The human mind, my mind. I was never fascinated with it. Many other things perhaps. Science fiction, cricket and music, these captured my imagination during my youth. When I thought about what I wanted to be when I grew up, I recall pilot and astrophysicist being high on the list, perhaps on the odd occasion a Jedi Knight. Like many people, I took the mind for granted. It barely registered, and when it did, it was the physical brain, starting with falling off my bike as a child, later morphing into alcohol induced hangovers as I grew older. Never did I think to make the connection between brain and mind, in an effort to explore it on a deeper level, attempting to understand its power, its purpose and ultimately its fallibility.


All that changed in early 2013, when a minor wobble at work brought my whole world crashing down around me like a house of cards. My life felt like it had been torched, the work of a cruel hooded arsonist who crept in with eerie stealth, and with one carefully placed match, left me broken. The culprit was non other than my own mind. To say I never saw it coming would be an understatement of epic proportions. I was prepared to deal with many things in pursuit of a good life. Self-sabotage was not one of them.


My childhood was like any other, peppered with highs, lows, successes and failures, not to mention hormones and spots! Growing up in West Africa was a privilege and gave me many happy memories. I never really had more than a fleeting relationship with India, the country where I was born. With the 90s came the move to England, where I spent my teenage years playing cricket, avoiding bullies, discovering alcohol and dodging schoolwork as best I could without drawing the ire of my parents. A normal childhood. I eventually made it to university after an initial false start, finally entering the world of work in the early 2000s. Married with a child before my 26th birthday gave me a sense of identity and purpose that I embraced, and around the same time an opportunity to work overseas, the first of many over the next 15 years. By the time I entered my third decade, I had a stable family life, a secure well-paid job, great friends, good prospects, living a perfect life in a leafy London suburb. Only, perfect doesn’t exist. It’s an illusion, a trick of the mind. Had I been paying attention, maybe I would have seen that hooded arsonist, lurking in the shadows.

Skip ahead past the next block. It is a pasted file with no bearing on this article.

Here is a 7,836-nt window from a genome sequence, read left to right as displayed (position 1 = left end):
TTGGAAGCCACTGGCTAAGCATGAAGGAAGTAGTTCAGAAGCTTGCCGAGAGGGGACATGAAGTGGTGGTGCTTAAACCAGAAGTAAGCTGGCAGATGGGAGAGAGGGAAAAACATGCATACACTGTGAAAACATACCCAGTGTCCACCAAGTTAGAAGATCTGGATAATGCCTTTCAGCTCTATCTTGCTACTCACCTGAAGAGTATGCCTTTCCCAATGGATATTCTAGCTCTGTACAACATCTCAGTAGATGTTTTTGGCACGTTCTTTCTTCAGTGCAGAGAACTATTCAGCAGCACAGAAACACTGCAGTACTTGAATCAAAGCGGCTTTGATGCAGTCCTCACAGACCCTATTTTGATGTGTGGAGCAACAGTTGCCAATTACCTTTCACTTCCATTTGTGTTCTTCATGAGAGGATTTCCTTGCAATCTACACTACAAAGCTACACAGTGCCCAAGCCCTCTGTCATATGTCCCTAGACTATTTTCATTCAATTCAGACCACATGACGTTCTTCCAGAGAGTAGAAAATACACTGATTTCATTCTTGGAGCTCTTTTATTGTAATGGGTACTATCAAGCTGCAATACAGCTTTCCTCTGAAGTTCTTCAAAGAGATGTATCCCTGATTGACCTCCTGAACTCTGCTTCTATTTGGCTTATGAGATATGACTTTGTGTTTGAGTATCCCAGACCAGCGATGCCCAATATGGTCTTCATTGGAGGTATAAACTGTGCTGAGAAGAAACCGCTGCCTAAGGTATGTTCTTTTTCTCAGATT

So it was, on that fateful Monday morning, with my mind unable to comprehend the most basic of tasks, that the well-placed match finally caught. What started as nothing more than kindling burn, was by the end of the first week a blazing inferno, devouring everything in its path. Relationships, reputation and respect for myself reduced to nothing more than ash. A trip to the doctor did nothing to ease my fears, revealing further questions that no-one had answers to, least of all me. The diagnosis was work induced stress with the remedy being to take some time off. So, at the grand old age of thirty-two began the most turbulent eighteen months of my life.


Imagine thinking that spots as a teenager were the worst thing to befall anyone. There is something far worse than a pimple on the end of your nose, it’s called self-doubt. And for the next few years it became my greatest enemy, often winning, rarely losing and never vanishing. Every truth I ever held dear, became a battlefield. Who was I? Was I good enough? Was I loved? No, no, no came the voices in my head. Nothing seemed to work. Medication, therapy, clinics, each one as ineffective as the next. Finally, after what seemed an eternity, a winning formula was stumbled upon, more by chance than design.